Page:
going to suggest to you.
year, Otis Veteto of R.S. Owens gave a seminar on first impressions. He
started it off by saying, This could easily be the most important
hour and half of your life. This comment put quite a bit of pressure
on himself, in my opinion! Let me be sure you understand that if the time
you spend reading these articles in EJ are the most important hours
of your life, youd better get a life!
I mean by that is, a display is not the whole business. Some of my best
clients have terrible displays and are still in business. You can still
build a business you can even have a great business without
a good display. Its not an essential part; it just makes the business
more fun. It makes it more creative. You and your employees will feel
better about what youre doing if you have a good display. Youll
feel even better if your display is growing along with your business,
instead of deteriorating or stagnating. Thats where this all came
from, and thats what were going to cover in this article series.
The E Word
taught three semesters of eighth-grade science. In the eighth-grade science
book I still remember it well the theme was entropy. Thats
not a word we use often, and probably one that few of you are even familiar
with. But entropy, especially in science, means the natural process of
going from a higher organization to a lower organization. What a great
application to the recognition industry and to the display used in most
of you probably thought that Figure 3 wasnt really a showroom
that it was really back in the workroom. It was not. That is the way that
dealer sold his awards. All the other pictures you see will also be real.
None of these are made up theyre just what I saw when I went
into those particular showrooms.
photos of the three showrooms at the beginning of this article were from
different businesses, but they were all at different levels of entropy,
and entropy happens for several different reasons. One is that you listen
too much to what your customers say. Ill never tell you not to
listen to your customers, of course. But you need to listen to what they
mean, not necessarily what they say. Understand why they
say what they do. Those customers who said, Is that all ya got?
didnt mean that the proprietor needed to put more things into her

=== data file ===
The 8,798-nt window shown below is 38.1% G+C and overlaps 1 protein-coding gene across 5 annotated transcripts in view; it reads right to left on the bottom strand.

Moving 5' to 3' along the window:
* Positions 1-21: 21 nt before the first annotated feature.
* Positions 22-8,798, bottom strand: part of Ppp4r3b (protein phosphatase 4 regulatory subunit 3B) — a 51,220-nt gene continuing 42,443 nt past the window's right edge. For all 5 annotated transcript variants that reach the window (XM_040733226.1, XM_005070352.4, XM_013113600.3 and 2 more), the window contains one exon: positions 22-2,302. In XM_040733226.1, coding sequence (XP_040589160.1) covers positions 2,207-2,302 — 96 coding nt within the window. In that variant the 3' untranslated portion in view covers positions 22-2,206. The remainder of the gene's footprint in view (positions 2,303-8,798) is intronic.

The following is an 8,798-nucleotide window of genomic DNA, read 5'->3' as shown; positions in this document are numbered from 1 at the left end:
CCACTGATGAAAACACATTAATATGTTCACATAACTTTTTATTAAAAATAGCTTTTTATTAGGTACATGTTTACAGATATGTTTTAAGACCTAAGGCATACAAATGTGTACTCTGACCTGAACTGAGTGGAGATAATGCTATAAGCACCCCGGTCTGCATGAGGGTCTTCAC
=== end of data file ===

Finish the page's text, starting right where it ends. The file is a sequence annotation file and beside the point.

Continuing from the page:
display. What they meant was, Nothing that you have catches my attention.
So the solution of putting more stuff out isnt going
to help them see something they like. We need to build our displays so
that customers will see something that catches their attention, so that
they wont ask that question.
youve been in this business any time at all, you know that some
people are going to ask that question anytime, anywhere. Therefore, you
should always have something else available to show them, but you dont
need to have it displayed in your showroom. You should keep a junk
book ready for the shoppers who just love to go into the back and
get a deal on something. Im not saying you shouldnt cater
to those people. But dont let those types of people damage the display
you put in your main showroom.
Causes Of Entropy
thing that causes entropy in a showroom is a lack of sales resistance
in purchasing merchandise. Too often we come to a show and see so many
things wed like to have. There are so many beautiful products out
there, and theres so much of it! But you just cant
show everything out there thats nice. You cant even show all
of the nicest stuff! Theres just too much of it. So, you have to
make a decision about what to order, and, therefore, what to show. Weve
got to build sales resistance some way or another.
to the way it was 20 or 30 years ago, there are very few trophy salesmen
out there. As time goes on, I think therell be even fewer salesmen.
But with warehouses nearby in all parts of the country, it doesnt
make sense for the salesman to expect youll buy something every
time he comes around. And if he does, my suggestion is that you pick out
just one or two companies to buy from, just to whittle down the number
of products youre tempted to buy.
dont buy something just because you feel like you owe it to your